College Station

And we’re packed! Hitting the road to Houston early tomorrow morning. Been nice to rest up and relax for a few days ahead of the flight across the big pond.

George Bush Intercontinental Airport (IAH), 2800 N Terminal Rd, Houston, TX 77032, USA

Pretty sleepy, but we’re ready to fly! See you later Houston, we’re heading to Tokyo!

Narita International Airport

Well, that was exhausting! But we’re here in Tokyo waiting on our connection down to Bangkok. Internal clocks are so confused!! Apparently flying almost 7,000 miles takes a while. I think I watched something like 6 movies....

Suvarnabhumi Airport

And we made it! Looking forward to a bed that lays flat!!



Bangkok was an interesting city. Crowded and hectic with random bits of history and culture scattered out amid the hustle. The jet lag hit me pretty hard on the second day, so we may not have gotten the most complete picture of the city.

The reclining Buddha at Wat Pho was genuinely impressive. Seemed ready to burst at the seems. The crowds definitely made it hard to get a picture to do it full justice, but the moment that stands out the most was the first glimpse of the statue from the outside through a window. I pointed it out to Noah and said, “I knew it would be big, but not that big!” Mother of pearl inlays on the feet were equally stunning.

The rest of the temple complex around Wat Pho was interesting as well. Stone Chinese giants that came over on boats as ballasts. Intricate detail all around. And rows and rows of Buddha statues everywhere you turn.

The ferry boat over to Wat Arun was interesting - and cheap at only 8 baht (about 25¢) round trip! The Chao Praya River is apparently one of Bangkok’s main superhighways. Wat Arun itself was an interesting structure, very detailed and tons of protecting ogres built in. Not sure what the purpose of everything was, but we found the ladder for changing out the lightbulbs at the top!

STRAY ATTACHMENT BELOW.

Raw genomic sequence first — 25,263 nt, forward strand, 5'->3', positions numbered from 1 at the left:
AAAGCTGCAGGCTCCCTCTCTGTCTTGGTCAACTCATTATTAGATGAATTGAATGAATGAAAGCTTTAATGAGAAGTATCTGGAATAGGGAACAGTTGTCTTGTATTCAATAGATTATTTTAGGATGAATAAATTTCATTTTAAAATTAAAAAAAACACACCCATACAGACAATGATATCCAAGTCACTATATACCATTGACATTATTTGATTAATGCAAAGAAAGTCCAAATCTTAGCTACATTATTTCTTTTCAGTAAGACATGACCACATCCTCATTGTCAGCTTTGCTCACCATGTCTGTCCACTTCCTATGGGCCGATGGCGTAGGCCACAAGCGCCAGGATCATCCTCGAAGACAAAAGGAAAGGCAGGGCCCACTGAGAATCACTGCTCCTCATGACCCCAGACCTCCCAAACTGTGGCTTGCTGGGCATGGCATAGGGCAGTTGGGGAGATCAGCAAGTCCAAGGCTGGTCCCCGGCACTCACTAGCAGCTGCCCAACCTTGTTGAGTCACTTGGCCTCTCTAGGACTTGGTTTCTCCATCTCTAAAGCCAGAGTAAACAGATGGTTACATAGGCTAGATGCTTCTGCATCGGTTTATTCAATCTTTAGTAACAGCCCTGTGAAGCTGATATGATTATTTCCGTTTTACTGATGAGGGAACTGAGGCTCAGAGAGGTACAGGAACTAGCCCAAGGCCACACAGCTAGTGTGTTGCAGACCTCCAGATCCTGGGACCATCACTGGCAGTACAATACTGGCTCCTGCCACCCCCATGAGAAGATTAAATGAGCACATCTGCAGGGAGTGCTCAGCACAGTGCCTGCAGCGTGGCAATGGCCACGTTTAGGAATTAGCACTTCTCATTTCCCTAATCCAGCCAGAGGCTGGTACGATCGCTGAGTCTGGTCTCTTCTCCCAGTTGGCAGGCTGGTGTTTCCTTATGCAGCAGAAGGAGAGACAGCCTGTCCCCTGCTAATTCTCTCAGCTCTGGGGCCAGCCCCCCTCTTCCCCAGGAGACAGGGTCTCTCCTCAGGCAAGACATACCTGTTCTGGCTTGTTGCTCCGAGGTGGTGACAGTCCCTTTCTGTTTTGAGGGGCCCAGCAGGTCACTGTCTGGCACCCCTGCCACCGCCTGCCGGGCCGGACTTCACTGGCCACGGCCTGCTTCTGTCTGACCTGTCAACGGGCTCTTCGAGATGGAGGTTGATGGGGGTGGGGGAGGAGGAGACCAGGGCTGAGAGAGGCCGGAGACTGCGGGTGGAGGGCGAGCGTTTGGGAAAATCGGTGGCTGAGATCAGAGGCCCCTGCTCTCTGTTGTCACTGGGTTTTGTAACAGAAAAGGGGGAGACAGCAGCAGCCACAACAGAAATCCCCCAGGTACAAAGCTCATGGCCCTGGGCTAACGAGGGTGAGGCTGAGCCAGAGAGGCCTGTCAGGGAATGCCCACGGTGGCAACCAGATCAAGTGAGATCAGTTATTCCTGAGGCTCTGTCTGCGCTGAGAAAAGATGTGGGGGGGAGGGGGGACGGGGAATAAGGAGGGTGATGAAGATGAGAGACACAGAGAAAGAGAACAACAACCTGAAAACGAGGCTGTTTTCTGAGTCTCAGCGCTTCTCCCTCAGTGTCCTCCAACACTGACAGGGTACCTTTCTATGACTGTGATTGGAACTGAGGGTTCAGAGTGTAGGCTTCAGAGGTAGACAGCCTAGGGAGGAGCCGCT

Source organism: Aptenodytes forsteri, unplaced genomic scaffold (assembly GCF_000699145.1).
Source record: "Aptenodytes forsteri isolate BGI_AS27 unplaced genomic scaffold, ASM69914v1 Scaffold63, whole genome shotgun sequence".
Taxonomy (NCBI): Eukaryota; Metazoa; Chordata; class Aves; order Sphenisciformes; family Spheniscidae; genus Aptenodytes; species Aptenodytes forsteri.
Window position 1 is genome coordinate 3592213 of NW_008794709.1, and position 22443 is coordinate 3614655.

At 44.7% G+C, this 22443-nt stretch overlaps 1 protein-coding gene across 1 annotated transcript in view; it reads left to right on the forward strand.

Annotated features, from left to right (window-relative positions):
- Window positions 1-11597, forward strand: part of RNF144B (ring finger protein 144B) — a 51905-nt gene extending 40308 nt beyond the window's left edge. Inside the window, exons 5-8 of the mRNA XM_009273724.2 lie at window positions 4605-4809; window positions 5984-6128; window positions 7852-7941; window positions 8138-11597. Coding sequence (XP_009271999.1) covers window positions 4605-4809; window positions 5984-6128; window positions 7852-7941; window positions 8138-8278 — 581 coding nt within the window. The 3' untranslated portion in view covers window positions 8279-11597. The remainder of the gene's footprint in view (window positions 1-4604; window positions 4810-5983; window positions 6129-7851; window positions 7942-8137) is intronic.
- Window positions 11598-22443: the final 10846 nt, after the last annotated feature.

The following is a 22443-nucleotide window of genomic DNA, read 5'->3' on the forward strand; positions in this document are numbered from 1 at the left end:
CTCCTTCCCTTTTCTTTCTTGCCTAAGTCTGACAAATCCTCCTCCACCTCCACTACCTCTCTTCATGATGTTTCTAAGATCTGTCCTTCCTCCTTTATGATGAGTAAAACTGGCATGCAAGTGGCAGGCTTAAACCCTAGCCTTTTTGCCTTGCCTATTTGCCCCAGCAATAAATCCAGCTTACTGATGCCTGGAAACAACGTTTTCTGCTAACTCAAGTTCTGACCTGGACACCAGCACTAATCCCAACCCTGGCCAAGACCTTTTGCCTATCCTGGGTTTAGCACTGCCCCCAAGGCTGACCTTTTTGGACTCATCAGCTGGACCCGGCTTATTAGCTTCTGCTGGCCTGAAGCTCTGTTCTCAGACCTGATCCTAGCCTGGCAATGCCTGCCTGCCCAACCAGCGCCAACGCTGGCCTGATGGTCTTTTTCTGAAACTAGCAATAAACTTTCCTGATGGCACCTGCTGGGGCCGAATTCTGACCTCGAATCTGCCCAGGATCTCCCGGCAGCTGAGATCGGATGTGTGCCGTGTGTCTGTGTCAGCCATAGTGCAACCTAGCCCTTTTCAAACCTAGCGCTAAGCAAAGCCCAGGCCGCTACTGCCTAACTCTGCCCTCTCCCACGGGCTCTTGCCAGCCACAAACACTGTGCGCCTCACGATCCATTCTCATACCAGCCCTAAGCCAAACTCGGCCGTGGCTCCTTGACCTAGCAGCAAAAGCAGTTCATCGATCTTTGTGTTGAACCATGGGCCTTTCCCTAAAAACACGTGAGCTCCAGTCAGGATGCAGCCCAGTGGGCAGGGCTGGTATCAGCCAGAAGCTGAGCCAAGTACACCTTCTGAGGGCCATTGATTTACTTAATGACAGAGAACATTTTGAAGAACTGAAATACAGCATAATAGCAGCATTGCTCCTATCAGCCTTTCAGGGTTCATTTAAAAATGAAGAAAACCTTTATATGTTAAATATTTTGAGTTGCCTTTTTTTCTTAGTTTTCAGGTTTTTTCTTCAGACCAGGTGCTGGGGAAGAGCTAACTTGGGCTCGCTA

The Chinatown street food scene was pretty epic. Crowds around all the best food stalls and carts. Zero sense of personal space. I was very grateful for Noah’s height - he could read all the menus over the crowd! We ate peppery noodles with crispy pork from a Michellin-recognized stand. The noodles are rolled into thin spirals and the broth was delicious! Added some pork satays with a smooth and rich peanut sauce. And chocolate filled bread - with the VIP treatment for some reason - made a delicious dessert.

Chiang Mai

Chiang Mai

As soon as we pulled in to Chiang Mai station, I knew this place was much more my speed. Crowded, yes, but a bit more authentic, less polished up for show. Instead of a metered taxi, we hopped in the back of a converted pickup truck. Instead of tall buildings and flashing neon, we drove past the ancient walls and moat. I could tell we were going to enjoy this place.

The little red truck weaved through alleys that google maps said were walking access only and finally dropped us at our guesthouse, Julie’s. With the room not ready yet, we waited in the common area for our cooking class instructor to pick us up.

When Arm, our instructor picked us up, we piled in his tiny truck and met Jeffery and Justine, both massage therapists from the States in town for training in traditional Thai massage. For the next several hours, this would be our class. Arm leading and the four of us learning and enjoying it all.

First, we stopped in the local market for ingredients. Talk about sensory overload! Beautiful colors, strange smells, and unknown chatter. Arm pointed out fruits and vegetables we’d never seen before - kaffir lime, rambutan, and rose apples; pig ear mushrooms, spicy chilies, and three types of basil.

Then over to the fish and meat section, most of which was much more recognizable - mainly because it was still whole or still had its feet! We picked up chicken that was chopped for us - no feet, thankfully! - and pork freshly ground. And of course, we had to have a few extra cups of pig blood and liver for cooking.